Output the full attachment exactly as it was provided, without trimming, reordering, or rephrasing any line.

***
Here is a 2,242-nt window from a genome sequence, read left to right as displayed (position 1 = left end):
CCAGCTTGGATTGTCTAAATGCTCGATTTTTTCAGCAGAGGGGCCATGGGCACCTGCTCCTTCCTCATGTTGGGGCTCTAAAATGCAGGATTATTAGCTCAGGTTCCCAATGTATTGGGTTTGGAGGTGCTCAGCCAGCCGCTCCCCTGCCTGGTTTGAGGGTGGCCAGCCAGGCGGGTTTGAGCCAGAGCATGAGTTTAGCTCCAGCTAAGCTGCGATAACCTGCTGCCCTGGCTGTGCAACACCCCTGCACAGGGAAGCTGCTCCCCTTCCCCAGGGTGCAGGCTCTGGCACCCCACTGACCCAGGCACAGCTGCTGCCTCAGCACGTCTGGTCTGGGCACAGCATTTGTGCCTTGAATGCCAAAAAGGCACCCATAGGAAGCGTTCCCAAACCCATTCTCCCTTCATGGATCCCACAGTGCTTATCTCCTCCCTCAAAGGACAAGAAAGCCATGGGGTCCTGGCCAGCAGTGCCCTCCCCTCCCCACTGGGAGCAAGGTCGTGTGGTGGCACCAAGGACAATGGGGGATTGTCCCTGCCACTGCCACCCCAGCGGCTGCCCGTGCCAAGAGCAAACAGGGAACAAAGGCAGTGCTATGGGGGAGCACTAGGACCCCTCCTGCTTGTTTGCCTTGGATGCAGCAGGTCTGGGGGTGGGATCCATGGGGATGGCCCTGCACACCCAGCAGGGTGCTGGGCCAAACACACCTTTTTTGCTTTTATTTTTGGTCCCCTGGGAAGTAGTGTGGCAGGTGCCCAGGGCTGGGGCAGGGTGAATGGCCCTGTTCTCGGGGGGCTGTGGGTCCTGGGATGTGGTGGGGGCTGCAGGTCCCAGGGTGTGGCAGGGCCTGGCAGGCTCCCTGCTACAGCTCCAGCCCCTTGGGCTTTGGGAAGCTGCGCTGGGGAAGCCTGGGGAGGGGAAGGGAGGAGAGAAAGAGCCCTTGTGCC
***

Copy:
Here is a 2,242-nt window from a genome sequence, read left to right as displayed (position 1 = left end):
CCAGCTTGGATTGTCTAAATGCTCGATTTTTTCAGCAGAGGGGCCATGGGCACCTGCTCCTTCCTCATGTTGGGGCTCTAAAATGCAGGATTATTAGCTCAGGTTCCCAATGTATTGGGTTTGGAGGTGCTCAGCCAGCCGCTCCCCTGCCTGGTTTGAGGGTGGCCAGCCAGGCGGGTTTGAGCCAGAGCATGAGTTTAGCTCCAGCTAAGCTGCGATAACCTGCTGCCCTGGCTGTGCAACACCCCTGCACAGGGAAGCTGCTCCCCTTCCCCAGGGTGCAGGCTCTGGCACCCCACTGACCCAGGCACAGCTGCTGCCTCAGCACGTCTGGTCTGGGCACAGCATTTGTGCCTTGAATGCCAAAAAGGCACCCATAGGAAGCGTTCCCAAACCCATTCTCCCTTCATGGATCCCACAGTGCTTATCTCCTCCCTCAAAGGACAAGAAAGCCATGGGGTCCTGGCCAGCAGTGCCCTCCCCTCCCCACTGGGAGCAAGGTCGTGTGGTGGCACCAAGGACAATGGGGGATTGTCCCTGCCACTGCCACCCCAGCGGCTGCCCGTGCCAAGAGCAAACAGGGAACAAAGGCAGTGCTATGGGGGAGCACTAGGACCCCTCCTGCTTGTTTGCCTTGGATGCAGCAGGTCTGGGGGTGGGATCCATGGGGATGGCCCTGCACACCCAGCAGGGTGCTGGGCCAAACACACCTTTTTTGCTTTTATTTTTGGTCCCCTGGGAAGTAGTGTGGCAGGTGCCCAGGGCTGGGGCAGGGTGAATGGCCCTGTTCTCGGGGGGCTGTGGGTCCTGGGATGTGGTGGGGGCTGCAGGTCCCAGGGTGTGGCAGGGCCTGGCAGGCTCCCTGCTACAGCTCCAGCCCCTTGGGCTTTGGGAAGCTGCGCTGGGGAAGCCTGGGGAGGGGAAGGGAGGAGAGAAAGAGCCCTTGTGCC